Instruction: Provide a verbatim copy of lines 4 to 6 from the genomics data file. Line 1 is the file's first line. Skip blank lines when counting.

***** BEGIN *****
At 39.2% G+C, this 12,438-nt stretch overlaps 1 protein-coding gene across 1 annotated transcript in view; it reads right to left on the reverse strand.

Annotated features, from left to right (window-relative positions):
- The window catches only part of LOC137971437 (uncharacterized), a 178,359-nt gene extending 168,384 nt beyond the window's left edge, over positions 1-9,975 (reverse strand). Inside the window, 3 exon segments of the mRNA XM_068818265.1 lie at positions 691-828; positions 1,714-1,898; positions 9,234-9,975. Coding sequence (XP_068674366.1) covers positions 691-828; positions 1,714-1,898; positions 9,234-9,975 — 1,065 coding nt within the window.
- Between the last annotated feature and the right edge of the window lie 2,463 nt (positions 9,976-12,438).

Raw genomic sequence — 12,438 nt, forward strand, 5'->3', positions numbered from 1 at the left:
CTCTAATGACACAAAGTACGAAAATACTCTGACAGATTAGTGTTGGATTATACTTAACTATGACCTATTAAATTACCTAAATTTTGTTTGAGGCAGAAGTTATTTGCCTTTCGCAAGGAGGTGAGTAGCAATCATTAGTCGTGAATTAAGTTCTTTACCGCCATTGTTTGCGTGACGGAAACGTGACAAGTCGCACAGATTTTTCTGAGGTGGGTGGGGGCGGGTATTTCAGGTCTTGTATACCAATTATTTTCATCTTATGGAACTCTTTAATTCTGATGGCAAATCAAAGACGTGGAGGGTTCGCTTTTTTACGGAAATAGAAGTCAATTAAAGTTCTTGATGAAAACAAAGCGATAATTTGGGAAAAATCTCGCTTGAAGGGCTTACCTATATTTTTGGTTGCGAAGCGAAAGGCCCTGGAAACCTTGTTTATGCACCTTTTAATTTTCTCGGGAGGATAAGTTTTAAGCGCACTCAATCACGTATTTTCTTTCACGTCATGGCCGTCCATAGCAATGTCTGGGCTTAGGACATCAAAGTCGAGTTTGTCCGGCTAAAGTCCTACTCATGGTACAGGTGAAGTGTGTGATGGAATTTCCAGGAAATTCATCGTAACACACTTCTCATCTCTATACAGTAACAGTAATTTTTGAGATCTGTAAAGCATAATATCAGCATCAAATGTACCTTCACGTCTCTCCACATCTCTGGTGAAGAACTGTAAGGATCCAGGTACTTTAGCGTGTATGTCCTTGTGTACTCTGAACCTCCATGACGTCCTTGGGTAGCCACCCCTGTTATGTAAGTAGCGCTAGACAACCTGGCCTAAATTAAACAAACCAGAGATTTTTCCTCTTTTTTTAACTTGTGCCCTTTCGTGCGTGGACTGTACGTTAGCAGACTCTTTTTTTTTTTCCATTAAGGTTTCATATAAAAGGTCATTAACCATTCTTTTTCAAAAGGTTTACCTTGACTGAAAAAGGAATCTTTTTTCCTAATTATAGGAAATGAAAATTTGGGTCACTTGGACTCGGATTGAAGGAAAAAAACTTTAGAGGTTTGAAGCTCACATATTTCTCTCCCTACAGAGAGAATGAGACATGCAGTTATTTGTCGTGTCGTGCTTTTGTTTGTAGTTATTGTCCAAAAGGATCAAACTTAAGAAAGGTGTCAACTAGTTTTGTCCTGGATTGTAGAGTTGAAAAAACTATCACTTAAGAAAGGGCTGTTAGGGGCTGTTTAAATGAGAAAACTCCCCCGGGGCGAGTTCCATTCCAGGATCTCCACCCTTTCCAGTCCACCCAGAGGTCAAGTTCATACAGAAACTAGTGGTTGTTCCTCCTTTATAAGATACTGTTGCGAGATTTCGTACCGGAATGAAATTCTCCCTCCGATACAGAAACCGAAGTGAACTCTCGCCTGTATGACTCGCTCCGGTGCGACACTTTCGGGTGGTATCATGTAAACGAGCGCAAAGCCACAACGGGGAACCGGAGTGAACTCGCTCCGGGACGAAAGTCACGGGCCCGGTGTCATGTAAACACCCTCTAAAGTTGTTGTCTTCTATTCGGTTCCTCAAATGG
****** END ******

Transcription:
- Between the last annotated feature and the right edge of the window lie 2,463 nt (positions 9,976-12,438).

Raw genomic sequence — 12,438 nt, forward strand, 5'->3', positions numbered from 1 at the left:
CTCTAATGACACAAAGTACGAAAATACTCTGACAGATTAGTGTTGGATTATACTTAACTATGACCTATTAAATTACCTAAATTTTGTTTGAGGCAGAAGTTATTTGCCTTTCGCAAGGAGGTGAGTAGCAATCATTAGTCGTGAATTAAGTTCTTTACCGCCATTGTTTGCGTGACGGAAACGTGACAAGTCGCACAGATTTTTCTGAGGTGGGTGGGGGCGGGTATTTCAGGTCTTGTATACCAATTATTTTCATCTTATGGAACTCTTTAATTCTGATGGCAAATCAAAGACGTGGAGGGTTCGCTTTTTTACGGAAATAGAAGTCAATTAAAGTTCTTGATGAAAACAAAGCGATAATTTGGGAAAAATCTCGCTTGAAGGGCTTACCTATATTTTTGGTTGCGAAGCGAAAGGCCCTGGAAACCTTGTTTATGCACCTTTTAATTTTCTCGGGAGGATAAGTTTTAAGCGCACTCAATCACGTATTTTCTTTCACGTCATGGCCGTCCATAGCAATGTCTGGGCTTAGGACATCAAAGTCGAGTTTGTCCGGCTAAAGTCCTACTCATGGTACAGGTGAAGTGTGTGATGGAATTTCCAGGAAATTCATCGTAACACACTTCTCATCTCTATACAGTAACAGTAATTTTTGAGATCTGTAAAGCATAATATCAGCATCAAATGTACCTTCACGTCTCTCCACATCTCTGGTGAAGAACTGTAAGGATCCAGGTACTTTAGCGTGTATGTCCTTGTGTACTCTGAACCTCCATGACGTCCTTGGGTAGCCACCCCTGTTATGTAAGTAGCGCTAGACAACCTGGCCTAAATTAAACAAACCAGAGATTTTTCCTCTTTTTTTAACTTGTGCCCTTTCGTGCGTGGACTGTACGTTAGCAGACTCTTTTTTTTTTTCCATTAAGGTTTCATATAAAAGGTCATTAACCATTCTTTTTCAAAAGGTTTACCTTGACTGAAAAAGGAATCTTTTTTCCTAATTATAGGAAATGAAAATTTGGGTCACTTGGACTCGGATTGAAGGAAAAAAACTTTAGAGGTTTGAAGCTCACATATTTCTCTCCCTACAGAGAGAATGAGACATGCAGTTATTTGTCGTGTCGTGCTTTTGTTTGTAGTTATTGTCCAAAAGGATCAAACTTAAGAAAGGTGTCAACTAGTTTTGTCCTGGATTGTAGAGTTGAAAAAACTATCACTTAAGAAAGGGCTGTTAGGGGCTGTTTAAATGAGAAAACTCCCCCGGGGCGAGTTCCATTCCAGGATCTCCACCCTTTCCAGTCCACCCAGAGGTCAAGTTCATACAGAAACTAGTGGTTGTTCCTCCTTTATAAGATACTGTTGCGAGATTTCGTACCGGAATGAAATTCTCCCTCCGATACAGAAACCGAAGTGAACTCTCGCCTGTATGACTCGCTCCGGTGCGACACTTTCGGGTGGTATCATGTAAACGAGCGCAAAGCCACAACGGGGAACCGGAGTGAACTCGCTCCGGGACGAAAGTCACGGGCCCGGTGTCATGTAAACACCCTCTAAAGTTGTTGTCTTCTATTCGGTTCCTCAAATGG